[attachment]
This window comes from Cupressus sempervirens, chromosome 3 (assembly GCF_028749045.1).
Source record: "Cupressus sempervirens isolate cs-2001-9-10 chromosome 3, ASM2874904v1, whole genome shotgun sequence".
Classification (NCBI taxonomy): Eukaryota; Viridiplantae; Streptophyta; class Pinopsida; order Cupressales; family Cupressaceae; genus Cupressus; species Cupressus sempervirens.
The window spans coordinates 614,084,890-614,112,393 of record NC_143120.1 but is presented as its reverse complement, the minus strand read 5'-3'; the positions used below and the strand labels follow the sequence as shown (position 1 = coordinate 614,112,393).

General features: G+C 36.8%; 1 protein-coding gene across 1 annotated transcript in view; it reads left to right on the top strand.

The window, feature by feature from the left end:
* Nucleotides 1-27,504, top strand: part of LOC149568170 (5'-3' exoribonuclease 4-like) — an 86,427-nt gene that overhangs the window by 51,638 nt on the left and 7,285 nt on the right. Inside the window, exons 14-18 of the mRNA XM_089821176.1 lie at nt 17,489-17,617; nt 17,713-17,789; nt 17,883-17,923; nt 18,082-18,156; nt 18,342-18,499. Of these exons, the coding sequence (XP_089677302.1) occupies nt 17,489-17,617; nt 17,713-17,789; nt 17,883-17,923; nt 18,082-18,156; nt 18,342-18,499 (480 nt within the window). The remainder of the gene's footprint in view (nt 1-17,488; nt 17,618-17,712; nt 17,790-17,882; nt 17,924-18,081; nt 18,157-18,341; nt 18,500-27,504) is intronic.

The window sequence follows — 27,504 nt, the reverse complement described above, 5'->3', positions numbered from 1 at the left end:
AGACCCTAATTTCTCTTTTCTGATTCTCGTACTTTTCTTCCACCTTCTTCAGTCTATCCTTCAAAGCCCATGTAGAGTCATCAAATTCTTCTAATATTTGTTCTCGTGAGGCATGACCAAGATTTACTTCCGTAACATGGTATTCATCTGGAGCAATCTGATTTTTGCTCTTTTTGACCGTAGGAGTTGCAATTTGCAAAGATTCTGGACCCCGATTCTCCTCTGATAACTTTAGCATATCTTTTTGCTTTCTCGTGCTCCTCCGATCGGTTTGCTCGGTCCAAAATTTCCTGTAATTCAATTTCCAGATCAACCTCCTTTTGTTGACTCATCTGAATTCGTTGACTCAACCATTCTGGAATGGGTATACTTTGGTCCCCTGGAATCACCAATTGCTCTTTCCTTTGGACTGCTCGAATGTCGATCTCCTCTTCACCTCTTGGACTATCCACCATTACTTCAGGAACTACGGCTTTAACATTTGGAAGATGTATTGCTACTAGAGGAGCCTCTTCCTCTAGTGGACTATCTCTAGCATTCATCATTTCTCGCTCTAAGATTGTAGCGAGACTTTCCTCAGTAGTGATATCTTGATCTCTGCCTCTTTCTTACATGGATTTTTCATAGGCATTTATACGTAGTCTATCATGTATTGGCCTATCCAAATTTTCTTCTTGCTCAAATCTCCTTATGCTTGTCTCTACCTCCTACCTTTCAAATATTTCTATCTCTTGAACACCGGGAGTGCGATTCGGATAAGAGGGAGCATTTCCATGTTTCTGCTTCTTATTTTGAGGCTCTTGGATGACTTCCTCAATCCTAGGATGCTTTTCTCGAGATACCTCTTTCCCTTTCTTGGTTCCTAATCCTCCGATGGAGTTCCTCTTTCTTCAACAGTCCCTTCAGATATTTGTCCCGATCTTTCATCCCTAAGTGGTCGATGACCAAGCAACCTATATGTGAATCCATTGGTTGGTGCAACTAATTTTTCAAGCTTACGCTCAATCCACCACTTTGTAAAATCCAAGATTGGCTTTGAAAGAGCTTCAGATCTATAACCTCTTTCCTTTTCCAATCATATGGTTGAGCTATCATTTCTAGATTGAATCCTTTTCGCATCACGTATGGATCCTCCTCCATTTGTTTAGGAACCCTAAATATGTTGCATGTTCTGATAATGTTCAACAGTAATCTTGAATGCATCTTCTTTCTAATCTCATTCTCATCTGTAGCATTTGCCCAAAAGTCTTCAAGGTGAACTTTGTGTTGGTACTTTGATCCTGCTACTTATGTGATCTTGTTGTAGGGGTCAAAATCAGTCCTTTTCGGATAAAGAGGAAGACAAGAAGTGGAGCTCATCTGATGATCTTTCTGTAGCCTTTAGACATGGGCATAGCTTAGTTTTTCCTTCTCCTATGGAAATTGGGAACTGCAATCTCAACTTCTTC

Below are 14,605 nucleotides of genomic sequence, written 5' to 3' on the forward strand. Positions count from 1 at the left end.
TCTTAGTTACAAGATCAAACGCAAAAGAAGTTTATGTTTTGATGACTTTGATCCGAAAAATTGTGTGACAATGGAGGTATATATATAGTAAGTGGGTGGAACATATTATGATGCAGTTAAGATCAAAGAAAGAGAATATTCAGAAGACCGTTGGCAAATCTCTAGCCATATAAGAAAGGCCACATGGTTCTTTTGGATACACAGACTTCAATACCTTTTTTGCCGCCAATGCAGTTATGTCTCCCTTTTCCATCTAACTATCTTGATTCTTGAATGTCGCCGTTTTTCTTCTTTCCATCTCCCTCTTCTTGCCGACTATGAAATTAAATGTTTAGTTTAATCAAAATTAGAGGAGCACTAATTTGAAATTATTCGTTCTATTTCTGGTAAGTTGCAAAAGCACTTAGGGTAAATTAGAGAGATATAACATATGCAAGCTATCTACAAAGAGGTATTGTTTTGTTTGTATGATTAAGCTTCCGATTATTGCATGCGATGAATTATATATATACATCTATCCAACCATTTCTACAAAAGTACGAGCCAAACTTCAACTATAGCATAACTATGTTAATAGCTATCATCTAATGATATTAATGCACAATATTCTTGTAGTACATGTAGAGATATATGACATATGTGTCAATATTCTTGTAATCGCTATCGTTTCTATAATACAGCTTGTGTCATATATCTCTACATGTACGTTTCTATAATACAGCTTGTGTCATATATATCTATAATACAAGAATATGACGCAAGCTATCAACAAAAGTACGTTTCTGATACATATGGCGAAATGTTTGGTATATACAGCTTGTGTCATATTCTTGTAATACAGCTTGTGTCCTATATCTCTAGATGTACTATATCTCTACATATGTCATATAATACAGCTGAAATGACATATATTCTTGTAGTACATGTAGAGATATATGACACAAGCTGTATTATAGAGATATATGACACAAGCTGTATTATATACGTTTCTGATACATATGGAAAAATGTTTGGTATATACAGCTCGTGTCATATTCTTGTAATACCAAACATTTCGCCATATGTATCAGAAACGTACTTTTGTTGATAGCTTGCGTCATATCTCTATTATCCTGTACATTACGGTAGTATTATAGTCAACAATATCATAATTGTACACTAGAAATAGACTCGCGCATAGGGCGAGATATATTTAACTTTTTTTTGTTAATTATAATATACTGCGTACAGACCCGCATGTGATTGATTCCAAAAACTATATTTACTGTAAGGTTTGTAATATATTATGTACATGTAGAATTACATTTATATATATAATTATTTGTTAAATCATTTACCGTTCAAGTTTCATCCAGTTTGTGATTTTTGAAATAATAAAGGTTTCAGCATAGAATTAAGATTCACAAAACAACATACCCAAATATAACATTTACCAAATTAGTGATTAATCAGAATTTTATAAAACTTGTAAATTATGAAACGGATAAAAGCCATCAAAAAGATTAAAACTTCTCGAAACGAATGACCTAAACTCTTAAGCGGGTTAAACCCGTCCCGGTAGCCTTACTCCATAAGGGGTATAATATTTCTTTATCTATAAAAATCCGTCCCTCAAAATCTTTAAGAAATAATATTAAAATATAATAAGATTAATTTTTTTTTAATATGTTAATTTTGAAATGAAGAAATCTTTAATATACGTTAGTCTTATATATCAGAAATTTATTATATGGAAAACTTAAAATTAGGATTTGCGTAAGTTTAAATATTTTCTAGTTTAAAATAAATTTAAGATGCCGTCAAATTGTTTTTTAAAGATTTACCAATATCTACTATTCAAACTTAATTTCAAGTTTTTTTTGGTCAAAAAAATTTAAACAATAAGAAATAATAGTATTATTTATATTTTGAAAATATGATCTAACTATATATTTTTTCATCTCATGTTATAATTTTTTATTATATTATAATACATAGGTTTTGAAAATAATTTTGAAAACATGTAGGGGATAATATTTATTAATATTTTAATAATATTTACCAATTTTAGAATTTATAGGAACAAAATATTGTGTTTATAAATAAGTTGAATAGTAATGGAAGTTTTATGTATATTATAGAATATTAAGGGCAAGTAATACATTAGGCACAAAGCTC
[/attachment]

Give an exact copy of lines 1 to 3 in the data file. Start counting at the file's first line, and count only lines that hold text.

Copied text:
This window comes from Cupressus sempervirens, chromosome 3 (assembly GCF_028749045.1).
Source record: "Cupressus sempervirens isolate cs-2001-9-10 chromosome 3, ASM2874904v1, whole genome shotgun sequence".
Classification (NCBI taxonomy): Eukaryota; Viridiplantae; Streptophyta; class Pinopsida; order Cupressales; family Cupressaceae; genus Cupressus; species Cupressus sempervirens.